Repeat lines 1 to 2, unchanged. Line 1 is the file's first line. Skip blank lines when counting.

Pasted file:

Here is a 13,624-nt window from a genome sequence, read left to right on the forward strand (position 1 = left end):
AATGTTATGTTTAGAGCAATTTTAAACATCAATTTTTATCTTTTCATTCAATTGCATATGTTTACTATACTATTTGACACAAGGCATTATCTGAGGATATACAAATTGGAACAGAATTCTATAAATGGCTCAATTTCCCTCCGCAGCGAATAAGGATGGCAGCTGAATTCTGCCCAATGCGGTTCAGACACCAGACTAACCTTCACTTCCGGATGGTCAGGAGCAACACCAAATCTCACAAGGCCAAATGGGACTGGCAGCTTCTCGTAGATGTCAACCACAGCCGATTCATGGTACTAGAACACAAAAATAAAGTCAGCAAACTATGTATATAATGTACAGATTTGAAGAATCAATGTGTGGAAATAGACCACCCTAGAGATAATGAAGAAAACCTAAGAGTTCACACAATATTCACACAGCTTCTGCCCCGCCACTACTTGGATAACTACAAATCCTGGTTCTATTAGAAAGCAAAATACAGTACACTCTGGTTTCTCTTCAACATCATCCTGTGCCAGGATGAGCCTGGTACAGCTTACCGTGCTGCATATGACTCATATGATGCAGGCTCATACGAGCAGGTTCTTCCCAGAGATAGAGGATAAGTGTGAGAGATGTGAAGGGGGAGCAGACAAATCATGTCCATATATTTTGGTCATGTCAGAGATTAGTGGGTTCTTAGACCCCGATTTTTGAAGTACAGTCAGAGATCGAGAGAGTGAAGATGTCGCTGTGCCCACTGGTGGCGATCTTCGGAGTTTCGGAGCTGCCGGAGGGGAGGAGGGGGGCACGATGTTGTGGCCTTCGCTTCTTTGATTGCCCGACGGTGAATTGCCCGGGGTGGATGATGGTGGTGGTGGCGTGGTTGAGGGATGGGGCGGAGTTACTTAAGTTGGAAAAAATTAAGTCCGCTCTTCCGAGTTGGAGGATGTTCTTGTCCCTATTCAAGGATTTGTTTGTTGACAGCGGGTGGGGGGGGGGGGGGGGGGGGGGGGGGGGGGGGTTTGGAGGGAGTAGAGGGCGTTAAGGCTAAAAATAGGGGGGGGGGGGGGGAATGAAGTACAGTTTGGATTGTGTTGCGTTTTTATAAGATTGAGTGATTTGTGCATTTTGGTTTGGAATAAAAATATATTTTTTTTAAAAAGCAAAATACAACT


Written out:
Here is a 13,624-nt window from a genome sequence, read left to right on the forward strand (position 1 = left end):
AATGTTATGTTTAGAGCAATTTTAAACATCAATTTTTATCTTTTCATTCAATTGCATATGTTTACTATACTATTTGACACAAGGCATTATCTGAGGATATACAAATTGGAACAGAATTCTATAAATGGCTCAATTTCCCTCCGCAGCGAATAAGGATGGCAGCTGAATTCTGCCCAATGCGGTTCAGACACCAGACTAACCTTCACTTCCGGATGGTCAGGAGCAACACCAAATCTCACAAGGCCAAATGGGACTGGCAGCTTCTCGTAGATGTCAACCACAGCCGATTCATGGTACTAGAACACAAAAATAAAGTCAGCAAACTATGTATATAATGTACAGATTTGAAGAATCAATGTGTGGAAATAGACCACCCTAGAGATAATGAAGAAAACCTAAGAGTTCACACAATATTCACACAGCTTCTGCCCCGCCACTACTTGGATAACTACAAATCCTGGTTCTATTAGAAAGCAAAATACAGTACACTCTGGTTTCTCTTCAACATCATCCTGTGCCAGGATGAGCCTGGTACAGCTTACCGTGCTGCATATGACTCATATGATGCAGGCTCATACGAGCAGGTTCTTCCCAGAGATAGAGGATAAGTGTGAGAGATGTGAAGGGGGAGCAGACAAATCATGTCCATATATTTTGGTCATGTCAGAGATTAGTGGGTTCTTAGACCCCGATTTTTGAAGTACAGTCAGAGATCGAGAGAGTGAAGATGTCGCTGTGCCCACTGGTGGCGATCTTCGGAGTTTCGGAGCTGCCGGAGGGGAGGAGGGGGGCACGATGTTGTGGCCTTCGCTTCTTTGATTGCCCGACGGTGAATTGCCCGGGGTGGATGATGGTGGTGGTGGCGTGGTTGAGGGATGGGGCGGAGTTACTTAAGTTGGAAAAAATTAAGTCCGCTCTTCCGAGTTGGAGGATGTTCTTGTCCCTATTCAAGGATTTGTTTGTTGACAGCGGGTGGGGGGGGGGGGGGGGGGGGGGGGGGGGGGGGTTTGGAGGGAGTAGAGGGCGTTAAGGCTAAAAATAGGGGGGGGGGGGGGGAATGAAGTACAGTTTGGATTGTGTTGCGTTTTTATAAGATTGAGTGATTTGTGCATTTTGGTTTGGAATAAAAATATATTTTTTTTAAAAAGCAAAATACAACT